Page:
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Re: Is anyone interested? You Bet!

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I don't think it is lack of interest so much as it is the fact that most of 
us did not know about FEMA 273 until Frank brought it to our attention on 
this list. Yes, yes, I know! Most of you knew - but I was simply too 
embarrassed to admit that I did not have a clue.

However, I tried to vindicate myself and followed Frank's lead to Degenkolb's 
website where I downloaded the entire FEMA 273 draft (in sections). I 
compiled the sections into one Adobe Acrobate document (not recommended) and 
have not had the time to start reading through it. 

I received the latest CUREe-Caltech newsletter today and have not had the 
time to comprehend everything that was in it. I was pleased to recognize many 
of the 50 engineers who attended the Invitational Workshop. Although most of 
the engineers who attended were opinionated, I hope that the lines of 
communication remain open so that engineers who are physically challenged 
from attending personal meetings will still have access to the information 
and the ability to comment.

Frank also brings up the issue of the Regional Training Seminars. It is great 
when an engineer has both the finances and accessibility to attend these 
seminars, but I would be more pleased if our profession did more to bring 
these seminars to engineers who can not physically attend a meeting (Real 
Audio seminars like those held by FEMA or simply video taped seminars). You 
must remember that many of us do not live close enough to a major metro area 
to make this a feasible venture. 

The core issue is the same as we have debated from post to post - if an 
engineer can not physically or financially attend seminars, should he or she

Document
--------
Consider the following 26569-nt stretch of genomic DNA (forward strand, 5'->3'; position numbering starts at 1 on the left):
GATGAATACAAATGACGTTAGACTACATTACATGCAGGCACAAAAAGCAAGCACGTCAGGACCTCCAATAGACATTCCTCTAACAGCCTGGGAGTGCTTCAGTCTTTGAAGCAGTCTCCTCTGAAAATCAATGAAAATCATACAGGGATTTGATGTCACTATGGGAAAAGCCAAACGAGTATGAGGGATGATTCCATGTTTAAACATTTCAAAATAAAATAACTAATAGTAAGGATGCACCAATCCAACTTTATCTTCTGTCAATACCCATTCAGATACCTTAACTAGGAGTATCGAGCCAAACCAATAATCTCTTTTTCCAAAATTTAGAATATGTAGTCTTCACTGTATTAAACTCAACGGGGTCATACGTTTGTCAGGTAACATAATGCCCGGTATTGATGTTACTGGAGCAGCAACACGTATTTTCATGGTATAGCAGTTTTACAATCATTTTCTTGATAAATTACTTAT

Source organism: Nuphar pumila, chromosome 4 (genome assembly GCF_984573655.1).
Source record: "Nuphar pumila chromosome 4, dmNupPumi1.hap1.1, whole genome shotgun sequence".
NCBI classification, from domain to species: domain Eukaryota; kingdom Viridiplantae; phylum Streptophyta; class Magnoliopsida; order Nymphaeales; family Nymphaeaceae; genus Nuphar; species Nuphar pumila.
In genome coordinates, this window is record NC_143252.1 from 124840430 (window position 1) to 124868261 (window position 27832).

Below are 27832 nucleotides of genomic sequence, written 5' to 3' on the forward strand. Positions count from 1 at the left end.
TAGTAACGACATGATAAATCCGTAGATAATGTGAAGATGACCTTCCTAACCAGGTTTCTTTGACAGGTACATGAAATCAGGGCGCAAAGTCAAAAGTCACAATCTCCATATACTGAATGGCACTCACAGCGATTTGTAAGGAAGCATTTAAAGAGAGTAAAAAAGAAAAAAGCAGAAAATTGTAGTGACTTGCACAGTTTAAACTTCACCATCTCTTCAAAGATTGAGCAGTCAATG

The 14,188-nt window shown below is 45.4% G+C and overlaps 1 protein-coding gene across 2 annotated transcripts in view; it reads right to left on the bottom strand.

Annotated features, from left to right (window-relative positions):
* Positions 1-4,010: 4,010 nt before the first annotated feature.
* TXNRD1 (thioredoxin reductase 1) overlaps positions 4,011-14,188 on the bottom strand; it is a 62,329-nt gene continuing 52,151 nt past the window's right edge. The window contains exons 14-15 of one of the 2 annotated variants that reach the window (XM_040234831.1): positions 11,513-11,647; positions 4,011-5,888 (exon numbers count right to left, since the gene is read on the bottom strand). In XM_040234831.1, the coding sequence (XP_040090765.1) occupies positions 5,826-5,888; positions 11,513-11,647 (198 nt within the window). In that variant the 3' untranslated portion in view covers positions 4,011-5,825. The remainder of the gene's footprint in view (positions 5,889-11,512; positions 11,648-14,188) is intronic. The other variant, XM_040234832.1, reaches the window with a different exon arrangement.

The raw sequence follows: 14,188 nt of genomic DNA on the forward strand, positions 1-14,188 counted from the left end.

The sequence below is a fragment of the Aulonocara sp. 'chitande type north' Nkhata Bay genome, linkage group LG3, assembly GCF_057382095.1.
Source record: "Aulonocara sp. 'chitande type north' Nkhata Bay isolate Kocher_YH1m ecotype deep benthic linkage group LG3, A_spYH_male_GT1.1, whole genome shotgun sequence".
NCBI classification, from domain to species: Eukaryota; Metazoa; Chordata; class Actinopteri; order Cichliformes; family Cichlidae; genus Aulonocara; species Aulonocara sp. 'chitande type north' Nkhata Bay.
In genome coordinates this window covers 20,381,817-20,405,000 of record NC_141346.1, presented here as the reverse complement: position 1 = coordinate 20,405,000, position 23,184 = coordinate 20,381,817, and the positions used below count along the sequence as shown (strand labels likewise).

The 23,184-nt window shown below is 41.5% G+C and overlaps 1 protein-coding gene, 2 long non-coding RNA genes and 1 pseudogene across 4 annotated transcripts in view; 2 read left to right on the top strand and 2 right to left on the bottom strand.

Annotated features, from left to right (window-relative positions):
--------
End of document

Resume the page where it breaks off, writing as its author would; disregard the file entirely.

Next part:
be denied access to the information? Is our profession based upon educating 
engineers or making money on seminars?

I apologize for being blunt on this issue, but as much as we seem to want to 
make the Internet a channel for information we obstruct it by either not 
investing the effort or resources to accomplish this goal, or we become 
motivated to use the Internet as a money making venture. When used to make 
money, we tend to do it for good reason, but we waste a great deal of it by 
not utilizing the Internet Technology (IT) that we created to help reduce 
spending.

Last September, AF&PA held a one day Wood Seminar in Long Beach and charged 
engineers $25.00 to attend - including lunch. AF&PA continues to take this 
show on the road - appearing in five or six cities per year. It is obvious 
from the price that AF&PA is more interested in educating engineers than 
making profits or generating income to be wasted elsewhere.

Our goals as a professional community should be to publish information or at 
least make the information readily available so that engineers can use to 
understand and interpret the codes they must practice. Presently, 
interpretatons of the code has created a great financial market. It seems 
more in keeping with the philosophy of software sales.  Publish a confusing 
or defective product and charge the public for the key to understanding.  Me 
thinks we are learning from poor examples.

Frank, I really do appreciate all of the information I learn from you - 
including FEMA 273 (which I promise to read in the next few weeks). This 
email was not in any way intended to flame you but to draw attention that 
many of us are further away - yet still involved - and need a better channel 
for the flow of information. NO ONE PERSON SHOULD BE HELD RESPONSIBLE FOR 
MAKING THIS GOAL A REALITY!!!  Sorry, Frank, I lost my temper and raised my 
voice:>) but I was hoping to wake the living.

Possibly SEA needs to devote a little more effort in this direction - 
including posting information (minutes, drafts, board minutes etc) on the 
websites that SEAINT provides. Maybe the education committees need to start 
video taping seminars and making them available to engineers at a REASONABLE 
price. Lets be a bit more agressive about providing professional resources to 
the professionals.

Respectfully,
Dennis S. Wish PE